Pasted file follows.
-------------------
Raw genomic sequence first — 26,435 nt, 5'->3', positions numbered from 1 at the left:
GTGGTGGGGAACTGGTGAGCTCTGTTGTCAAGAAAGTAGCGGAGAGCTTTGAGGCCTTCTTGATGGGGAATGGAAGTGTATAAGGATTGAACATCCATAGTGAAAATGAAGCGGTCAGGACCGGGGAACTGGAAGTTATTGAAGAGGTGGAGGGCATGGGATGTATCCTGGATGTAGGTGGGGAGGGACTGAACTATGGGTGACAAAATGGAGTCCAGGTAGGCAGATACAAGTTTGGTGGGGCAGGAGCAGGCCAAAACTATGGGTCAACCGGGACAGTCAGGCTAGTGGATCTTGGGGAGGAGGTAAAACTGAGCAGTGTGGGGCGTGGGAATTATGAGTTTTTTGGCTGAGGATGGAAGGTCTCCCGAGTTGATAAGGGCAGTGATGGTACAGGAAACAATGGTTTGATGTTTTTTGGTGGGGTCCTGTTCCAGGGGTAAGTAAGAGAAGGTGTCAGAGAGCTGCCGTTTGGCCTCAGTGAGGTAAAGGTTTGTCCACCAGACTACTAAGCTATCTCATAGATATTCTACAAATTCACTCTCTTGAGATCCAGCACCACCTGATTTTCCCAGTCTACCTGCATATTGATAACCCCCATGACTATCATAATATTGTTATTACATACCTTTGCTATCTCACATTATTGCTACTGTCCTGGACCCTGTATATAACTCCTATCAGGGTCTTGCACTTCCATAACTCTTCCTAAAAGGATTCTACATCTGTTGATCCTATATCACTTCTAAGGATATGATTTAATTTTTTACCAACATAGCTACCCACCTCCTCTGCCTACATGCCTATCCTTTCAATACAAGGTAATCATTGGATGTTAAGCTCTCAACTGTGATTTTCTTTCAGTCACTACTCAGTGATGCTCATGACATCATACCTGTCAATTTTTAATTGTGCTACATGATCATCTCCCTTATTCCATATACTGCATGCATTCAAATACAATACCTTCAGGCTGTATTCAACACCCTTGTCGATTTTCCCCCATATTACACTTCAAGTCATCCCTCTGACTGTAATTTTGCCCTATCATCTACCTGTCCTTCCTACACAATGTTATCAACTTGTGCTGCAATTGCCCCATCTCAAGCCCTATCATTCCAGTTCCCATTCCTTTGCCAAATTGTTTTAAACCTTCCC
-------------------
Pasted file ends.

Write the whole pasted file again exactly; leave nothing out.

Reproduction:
Raw genomic sequence first — 26,435 nt, 5'->3', positions numbered from 1 at the left:
GTGGTGGGGAACTGGTGAGCTCTGTTGTCAAGAAAGTAGCGGAGAGCTTTGAGGCCTTCTTGATGGGGAATGGAAGTGTATAAGGATTGAACATCCATAGTGAAAATGAAGCGGTCAGGACCGGGGAACTGGAAGTTATTGAAGAGGTGGAGGGCATGGGATGTATCCTGGATGTAGGTGGGGAGGGACTGAACTATGGGTGACAAAATGGAGTCCAGGTAGGCAGATACAAGTTTGGTGGGGCAGGAGCAGGCCAAAACTATGGGTCAACCGGGACAGTCAGGCTAGTGGATCTTGGGGAGGAGGTAAAACTGAGCAGTGTGGGGCGTGGGAATTATGAGTTTTTTGGCTGAGGATGGAAGGTCTCCCGAGTTGATAAGGGCAGTGATGGTACAGGAAACAATGGTTTGATGTTTTTTGGTGGGGTCCTGTTCCAGGGGTAAGTAAGAGAAGGTGTCAGAGAGCTGCCGTTTGGCCTCAGTGAGGTAAAGGTTTGTCCACCAGACTACTAAGCTATCTCATAGATATTCTACAAATTCACTCTCTTGAGATCCAGCACCACCTGATTTTCCCAGTCTACCTGCATATTGATAACCCCCATGACTATCATAATATTGTTATTACATACCTTTGCTATCTCACATTATTGCTACTGTCCTGGACCCTGTATATAACTCCTATCAGGGTCTTGCACTTCCATAACTCTTCCTAAAAGGATTCTACATCTGTTGATCCTATATCACTTCTAAGGATATGATTTAATTTTTTACCAACATAGCTACCCACCTCCTCTGCCTACATGCCTATCCTTTCAATACAAGGTAATCATTGGATGTTAAGCTCTCAACTGTGATTTTCTTTCAGTCACTACTCAGTGATGCTCATGACATCATACCTGTCAATTTTTAATTGTGCTACATGATCATCTCCCTTATTCCATATACTGCATGCATTCAAATACAATACCTTCAGGCTGTATTCAACACCCTTGTCGATTTTCCCCCATATTACACTTCAAGTCATCCCTCTGACTGTAATTTTGCCCTATCATCTACCTGTCCTTCCTACACAATGTTATCAACTTGTGCTGCAATTGCCCCATCTCAAGCCCTATCATTCCAGTTCCCATTCCTTTGCCAAATTGTTTTAAACCTTCCC